"Try to look at it like this: I love Radiohead. I've slowly come to the conclusion that Radiohead is the best working band I've experienced since I started listening to music 18 years ago. Sometimes, Thom Yorke is perfect. We are watching a band that's as good as The Who. But you know what? I could never love Radiohead as much as Motley Crue because I'll never be 15 again. I can certainly appreciate Radiohead, but they're not an extension of my life. For 99 percent of the populace, that kind of mystical connection can only happen during those terrible, magical years when you somehow convince yourself that a guy like Nikki Sixx understands you. It's all about timing, you know?"
I generally agree with this sentiment, as far as music is concerned. Even as my play count for Coldplay's Death and All His Friends hits triple digits, it will never compare to the time Jeremy Reddy and I blasted out Pearl Jam while driving through a snowstorm. Even to this day, I still feel sudden pangs of nostalgia every time I hear a song from Throwing Copper or Sixteen Stone. Some things will never be the same as High School. Everything else, like love and non-pimple skin and peers that don't pressure, is completely different and I think we're all better off for it.
I haven't fully checked this out, but from the few minutes I have, it's totally worth your time. The website is called walkscore.com and it offers your neighborhood "walk score" based on several walkable factors (post offices, restaurants, banks, etc). It even breaks down fourty major cities, neighborhood by neighborhood, and allows you to compare the walkability of each one. The surburban turned urban families have already begun migrating towards diversity, tight spaces and mixed zoning here in LA, creating a vacuum in suburbia. Could walkscore be another sign of things to come? Could the suburbs become the next slum? Or will more walkable neighborhoods become more prevelent in urban planning? Or both? Interesting...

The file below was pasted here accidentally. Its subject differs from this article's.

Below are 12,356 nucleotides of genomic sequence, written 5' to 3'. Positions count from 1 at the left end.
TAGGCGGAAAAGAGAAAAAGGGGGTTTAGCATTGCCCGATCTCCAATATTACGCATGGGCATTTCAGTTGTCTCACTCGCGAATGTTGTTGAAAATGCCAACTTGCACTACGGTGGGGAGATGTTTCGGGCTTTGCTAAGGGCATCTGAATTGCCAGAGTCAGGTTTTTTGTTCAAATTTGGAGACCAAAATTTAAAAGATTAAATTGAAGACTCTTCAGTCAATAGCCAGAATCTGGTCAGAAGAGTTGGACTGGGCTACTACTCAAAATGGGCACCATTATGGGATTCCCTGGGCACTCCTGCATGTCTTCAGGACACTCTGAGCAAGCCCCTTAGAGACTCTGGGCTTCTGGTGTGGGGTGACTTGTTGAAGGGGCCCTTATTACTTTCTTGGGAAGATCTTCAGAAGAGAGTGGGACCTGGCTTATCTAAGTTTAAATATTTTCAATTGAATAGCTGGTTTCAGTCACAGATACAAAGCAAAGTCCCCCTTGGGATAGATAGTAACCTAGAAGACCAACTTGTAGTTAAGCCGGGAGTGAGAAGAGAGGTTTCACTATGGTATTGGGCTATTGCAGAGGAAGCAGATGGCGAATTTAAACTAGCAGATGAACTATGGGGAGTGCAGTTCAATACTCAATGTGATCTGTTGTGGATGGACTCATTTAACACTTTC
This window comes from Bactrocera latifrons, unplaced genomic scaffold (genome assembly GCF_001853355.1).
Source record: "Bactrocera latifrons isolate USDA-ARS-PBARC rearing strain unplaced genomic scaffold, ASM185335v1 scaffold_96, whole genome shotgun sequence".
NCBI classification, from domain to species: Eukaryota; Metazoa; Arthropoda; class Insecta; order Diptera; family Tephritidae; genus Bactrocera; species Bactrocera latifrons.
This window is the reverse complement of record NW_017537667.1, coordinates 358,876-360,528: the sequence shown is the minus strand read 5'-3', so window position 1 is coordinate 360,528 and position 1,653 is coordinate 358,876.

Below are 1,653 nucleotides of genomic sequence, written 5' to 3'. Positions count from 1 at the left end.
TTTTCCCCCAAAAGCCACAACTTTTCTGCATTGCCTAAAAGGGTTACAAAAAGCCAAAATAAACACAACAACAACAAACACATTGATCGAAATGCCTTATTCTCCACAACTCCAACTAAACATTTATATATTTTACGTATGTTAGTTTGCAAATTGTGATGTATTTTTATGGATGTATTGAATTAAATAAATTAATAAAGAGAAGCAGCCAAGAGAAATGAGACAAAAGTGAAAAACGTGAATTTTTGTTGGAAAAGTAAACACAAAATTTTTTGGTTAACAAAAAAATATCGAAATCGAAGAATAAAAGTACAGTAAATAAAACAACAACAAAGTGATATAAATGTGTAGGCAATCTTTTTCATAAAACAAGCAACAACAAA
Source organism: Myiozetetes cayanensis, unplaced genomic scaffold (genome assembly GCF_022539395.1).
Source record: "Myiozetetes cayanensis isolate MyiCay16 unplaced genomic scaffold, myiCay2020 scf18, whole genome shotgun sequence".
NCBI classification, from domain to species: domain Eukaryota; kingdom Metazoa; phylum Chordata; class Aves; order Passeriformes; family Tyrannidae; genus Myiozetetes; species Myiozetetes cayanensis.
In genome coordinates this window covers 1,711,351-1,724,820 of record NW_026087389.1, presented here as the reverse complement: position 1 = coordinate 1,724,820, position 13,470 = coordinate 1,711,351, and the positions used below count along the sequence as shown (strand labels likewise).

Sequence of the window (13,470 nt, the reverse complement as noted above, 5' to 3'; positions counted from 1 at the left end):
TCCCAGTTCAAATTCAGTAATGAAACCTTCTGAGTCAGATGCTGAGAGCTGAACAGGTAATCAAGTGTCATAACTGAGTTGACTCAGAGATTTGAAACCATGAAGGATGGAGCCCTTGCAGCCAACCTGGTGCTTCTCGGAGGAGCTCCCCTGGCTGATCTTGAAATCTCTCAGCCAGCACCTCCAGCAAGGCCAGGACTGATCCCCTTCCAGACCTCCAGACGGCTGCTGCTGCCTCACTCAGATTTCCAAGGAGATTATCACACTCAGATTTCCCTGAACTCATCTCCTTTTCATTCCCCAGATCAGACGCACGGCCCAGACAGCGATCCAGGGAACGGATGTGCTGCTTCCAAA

"At first it sounds a little nutty, but you might consider drinking with your kids. Incongruously, the way to produce fewer problem drinkers is to create more drinkers overall - that is, to begin to create a culture in which alcohol is not an alluring risk but part of quotidian family life."